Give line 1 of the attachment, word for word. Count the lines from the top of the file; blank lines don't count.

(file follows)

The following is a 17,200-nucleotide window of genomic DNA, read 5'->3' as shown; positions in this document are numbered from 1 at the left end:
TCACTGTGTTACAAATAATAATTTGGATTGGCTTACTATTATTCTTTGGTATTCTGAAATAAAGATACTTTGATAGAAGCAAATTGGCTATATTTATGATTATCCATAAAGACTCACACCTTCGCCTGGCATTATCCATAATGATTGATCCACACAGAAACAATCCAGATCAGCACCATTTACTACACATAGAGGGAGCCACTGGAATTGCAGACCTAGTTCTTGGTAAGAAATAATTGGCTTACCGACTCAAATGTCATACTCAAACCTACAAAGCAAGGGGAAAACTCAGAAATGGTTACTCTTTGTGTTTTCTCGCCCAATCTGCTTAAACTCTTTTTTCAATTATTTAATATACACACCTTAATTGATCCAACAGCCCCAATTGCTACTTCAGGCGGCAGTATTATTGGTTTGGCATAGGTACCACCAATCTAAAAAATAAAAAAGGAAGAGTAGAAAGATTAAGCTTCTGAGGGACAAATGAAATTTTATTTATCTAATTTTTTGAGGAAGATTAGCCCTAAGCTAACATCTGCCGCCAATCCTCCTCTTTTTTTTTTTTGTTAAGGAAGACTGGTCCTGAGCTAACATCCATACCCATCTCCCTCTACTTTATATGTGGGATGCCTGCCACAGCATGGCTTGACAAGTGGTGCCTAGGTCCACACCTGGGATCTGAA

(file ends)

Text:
The following is a 17,200-nucleotide window of genomic DNA, read 5'->3' as shown; positions in this document are numbered from 1 at the left end: